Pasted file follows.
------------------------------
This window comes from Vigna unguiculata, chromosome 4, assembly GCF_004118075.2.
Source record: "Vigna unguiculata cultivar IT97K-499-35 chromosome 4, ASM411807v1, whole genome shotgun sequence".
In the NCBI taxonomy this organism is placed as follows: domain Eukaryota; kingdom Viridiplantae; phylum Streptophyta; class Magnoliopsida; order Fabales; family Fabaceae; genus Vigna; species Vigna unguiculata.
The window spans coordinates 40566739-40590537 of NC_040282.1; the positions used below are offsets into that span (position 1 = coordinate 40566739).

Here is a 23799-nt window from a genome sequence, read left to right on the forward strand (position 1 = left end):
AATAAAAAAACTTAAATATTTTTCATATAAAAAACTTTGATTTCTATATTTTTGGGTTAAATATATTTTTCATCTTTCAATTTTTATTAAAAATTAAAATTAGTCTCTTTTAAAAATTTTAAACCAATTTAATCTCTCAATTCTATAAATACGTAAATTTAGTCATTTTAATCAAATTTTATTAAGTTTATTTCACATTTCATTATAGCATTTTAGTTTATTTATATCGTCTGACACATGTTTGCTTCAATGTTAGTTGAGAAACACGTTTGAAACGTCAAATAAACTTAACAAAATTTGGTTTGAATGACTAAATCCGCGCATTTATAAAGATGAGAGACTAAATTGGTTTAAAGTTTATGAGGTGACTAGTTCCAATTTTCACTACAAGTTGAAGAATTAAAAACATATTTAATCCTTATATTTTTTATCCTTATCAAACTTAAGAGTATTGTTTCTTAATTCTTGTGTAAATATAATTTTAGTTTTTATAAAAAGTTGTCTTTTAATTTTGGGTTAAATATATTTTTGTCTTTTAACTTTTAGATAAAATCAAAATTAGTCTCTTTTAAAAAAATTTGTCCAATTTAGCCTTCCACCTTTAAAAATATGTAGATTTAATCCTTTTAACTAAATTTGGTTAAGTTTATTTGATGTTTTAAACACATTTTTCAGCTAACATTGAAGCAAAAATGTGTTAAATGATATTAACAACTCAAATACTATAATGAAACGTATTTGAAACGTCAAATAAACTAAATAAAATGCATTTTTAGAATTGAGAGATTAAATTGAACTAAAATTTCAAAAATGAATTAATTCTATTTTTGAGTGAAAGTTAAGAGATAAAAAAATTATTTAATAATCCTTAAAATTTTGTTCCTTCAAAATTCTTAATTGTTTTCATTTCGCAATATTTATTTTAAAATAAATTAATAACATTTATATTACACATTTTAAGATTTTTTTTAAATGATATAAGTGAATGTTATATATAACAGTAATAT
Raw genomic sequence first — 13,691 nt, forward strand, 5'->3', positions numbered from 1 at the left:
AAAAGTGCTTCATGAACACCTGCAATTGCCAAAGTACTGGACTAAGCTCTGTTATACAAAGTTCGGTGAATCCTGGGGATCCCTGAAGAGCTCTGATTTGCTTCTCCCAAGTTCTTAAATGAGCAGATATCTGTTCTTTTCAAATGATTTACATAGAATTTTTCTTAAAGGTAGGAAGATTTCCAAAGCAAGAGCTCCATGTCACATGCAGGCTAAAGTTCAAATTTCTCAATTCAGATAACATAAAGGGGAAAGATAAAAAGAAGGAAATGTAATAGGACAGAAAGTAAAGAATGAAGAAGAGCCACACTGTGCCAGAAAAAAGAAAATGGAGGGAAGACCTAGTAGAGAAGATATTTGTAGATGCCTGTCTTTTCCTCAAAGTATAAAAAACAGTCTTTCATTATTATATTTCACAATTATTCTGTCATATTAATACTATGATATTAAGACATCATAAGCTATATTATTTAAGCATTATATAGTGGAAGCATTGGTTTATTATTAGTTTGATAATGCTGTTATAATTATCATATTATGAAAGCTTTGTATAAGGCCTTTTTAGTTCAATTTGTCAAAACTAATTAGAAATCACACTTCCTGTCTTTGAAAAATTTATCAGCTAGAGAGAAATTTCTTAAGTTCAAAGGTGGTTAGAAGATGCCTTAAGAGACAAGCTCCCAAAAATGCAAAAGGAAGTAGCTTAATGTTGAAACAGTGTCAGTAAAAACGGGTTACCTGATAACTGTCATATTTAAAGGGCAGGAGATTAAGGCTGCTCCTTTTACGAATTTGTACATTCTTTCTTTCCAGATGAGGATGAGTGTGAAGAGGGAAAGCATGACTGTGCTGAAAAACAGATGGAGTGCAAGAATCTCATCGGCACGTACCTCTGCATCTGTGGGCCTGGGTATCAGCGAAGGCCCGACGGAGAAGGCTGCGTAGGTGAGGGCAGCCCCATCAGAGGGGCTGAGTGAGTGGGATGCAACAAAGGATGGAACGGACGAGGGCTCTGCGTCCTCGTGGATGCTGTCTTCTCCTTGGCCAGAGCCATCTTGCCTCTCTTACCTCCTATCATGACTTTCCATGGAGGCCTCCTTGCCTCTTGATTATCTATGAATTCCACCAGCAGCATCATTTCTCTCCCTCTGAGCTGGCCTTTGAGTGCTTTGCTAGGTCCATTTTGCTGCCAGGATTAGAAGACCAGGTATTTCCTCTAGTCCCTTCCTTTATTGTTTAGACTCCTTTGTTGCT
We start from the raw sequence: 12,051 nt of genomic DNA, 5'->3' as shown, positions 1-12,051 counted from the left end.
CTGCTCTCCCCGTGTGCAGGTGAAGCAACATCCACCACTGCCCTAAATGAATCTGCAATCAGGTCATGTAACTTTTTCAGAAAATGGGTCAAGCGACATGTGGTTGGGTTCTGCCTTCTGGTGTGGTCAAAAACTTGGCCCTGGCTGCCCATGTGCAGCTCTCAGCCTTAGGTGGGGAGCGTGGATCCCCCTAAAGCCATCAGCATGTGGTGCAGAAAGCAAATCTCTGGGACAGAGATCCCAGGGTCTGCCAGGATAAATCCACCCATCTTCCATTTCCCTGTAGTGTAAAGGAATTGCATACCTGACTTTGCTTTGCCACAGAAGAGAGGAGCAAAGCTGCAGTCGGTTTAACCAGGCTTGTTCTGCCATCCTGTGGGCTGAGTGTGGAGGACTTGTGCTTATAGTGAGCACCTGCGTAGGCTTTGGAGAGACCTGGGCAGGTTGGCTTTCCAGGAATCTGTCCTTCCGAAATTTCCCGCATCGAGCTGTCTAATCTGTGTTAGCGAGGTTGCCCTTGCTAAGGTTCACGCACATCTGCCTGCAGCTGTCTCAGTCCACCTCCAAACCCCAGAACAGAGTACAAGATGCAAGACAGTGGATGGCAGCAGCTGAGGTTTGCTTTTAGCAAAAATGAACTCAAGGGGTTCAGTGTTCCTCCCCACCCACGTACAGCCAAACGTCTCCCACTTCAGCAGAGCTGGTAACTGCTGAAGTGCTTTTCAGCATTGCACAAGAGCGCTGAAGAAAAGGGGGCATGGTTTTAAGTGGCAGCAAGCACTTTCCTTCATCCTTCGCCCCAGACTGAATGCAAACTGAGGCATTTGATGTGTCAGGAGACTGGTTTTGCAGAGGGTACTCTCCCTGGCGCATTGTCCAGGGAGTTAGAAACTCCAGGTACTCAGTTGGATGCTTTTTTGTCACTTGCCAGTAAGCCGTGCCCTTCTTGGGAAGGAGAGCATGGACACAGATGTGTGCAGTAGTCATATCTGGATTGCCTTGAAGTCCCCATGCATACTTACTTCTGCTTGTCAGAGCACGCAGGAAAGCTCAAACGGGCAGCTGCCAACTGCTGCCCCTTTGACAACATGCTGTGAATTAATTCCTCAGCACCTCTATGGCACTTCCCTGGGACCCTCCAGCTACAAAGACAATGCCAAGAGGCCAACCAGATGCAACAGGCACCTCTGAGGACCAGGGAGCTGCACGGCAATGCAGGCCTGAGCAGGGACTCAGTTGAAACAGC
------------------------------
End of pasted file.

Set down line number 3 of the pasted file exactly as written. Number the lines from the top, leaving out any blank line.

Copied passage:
In the NCBI taxonomy this organism is placed as follows: domain Eukaryota; kingdom Viridiplantae; phylum Streptophyta; class Magnoliopsida; order Fabales; family Fabaceae; genus Vigna; species Vigna unguiculata.